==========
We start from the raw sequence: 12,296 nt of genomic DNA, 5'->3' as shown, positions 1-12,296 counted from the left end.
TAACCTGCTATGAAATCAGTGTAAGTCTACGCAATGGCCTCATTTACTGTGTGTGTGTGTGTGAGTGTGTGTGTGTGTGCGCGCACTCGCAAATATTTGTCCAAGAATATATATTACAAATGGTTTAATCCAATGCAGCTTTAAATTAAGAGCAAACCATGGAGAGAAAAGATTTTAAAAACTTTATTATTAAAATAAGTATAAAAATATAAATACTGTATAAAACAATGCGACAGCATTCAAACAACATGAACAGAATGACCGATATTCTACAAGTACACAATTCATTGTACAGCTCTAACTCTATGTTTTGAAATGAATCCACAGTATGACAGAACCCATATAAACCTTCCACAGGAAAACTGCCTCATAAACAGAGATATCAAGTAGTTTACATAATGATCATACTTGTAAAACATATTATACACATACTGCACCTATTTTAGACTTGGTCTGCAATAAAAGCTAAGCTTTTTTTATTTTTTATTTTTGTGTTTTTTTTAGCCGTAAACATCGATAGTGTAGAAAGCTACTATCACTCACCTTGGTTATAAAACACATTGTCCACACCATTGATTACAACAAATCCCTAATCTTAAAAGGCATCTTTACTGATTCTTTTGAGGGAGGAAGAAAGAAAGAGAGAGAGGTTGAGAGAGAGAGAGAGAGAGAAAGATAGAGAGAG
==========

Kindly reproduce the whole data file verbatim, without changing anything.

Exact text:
We start from the raw sequence: 12,296 nt of genomic DNA, 5'->3' as shown, positions 1-12,296 counted from the left end.
TAACCTGCTATGAAATCAGTGTAAGTCTACGCAATGGCCTCATTTACTGTGTGTGTGTGTGTGAGTGTGTGTGTGTGTGCGCGCACTCGCAAATATTTGTCCAAGAATATATATTACAAATGGTTTAATCCAATGCAGCTTTAAATTAAGAGCAAACCATGGAGAGAAAAGATTTTAAAAACTTTATTATTAAAATAAGTATAAAAATATAAATACTGTATAAAACAATGCGACAGCATTCAAACAACATGAACAGAATGACCGATATTCTACAAGTACACAATTCATTGTACAGCTCTAACTCTATGTTTTGAAATGAATCCACAGTATGACAGAACCCATATAAACCTTCCACAGGAAAACTGCCTCATAAACAGAGATATCAAGTAGTTTACATAATGATCATACTTGTAAAACATATTATACACATACTGCACCTATTTTAGACTTGGTCTGCAATAAAAGCTAAGCTTTTTTTATTTTTTATTTTTGTGTTTTTTTTAGCCGTAAACATCGATAGTGTAGAAAGCTACTATCACTCACCTTGGTTATAAAACACATTGTCCACACCATTGATTACAACAAATCCCTAATCTTAAAAGGCATCTTTACTGATTCTTTTGAGGGAGGAAGAAAGAAAGAGAGAGAGGTTGAGAGAGAGAGAGAGAGAGAAAGATAGAGAGAG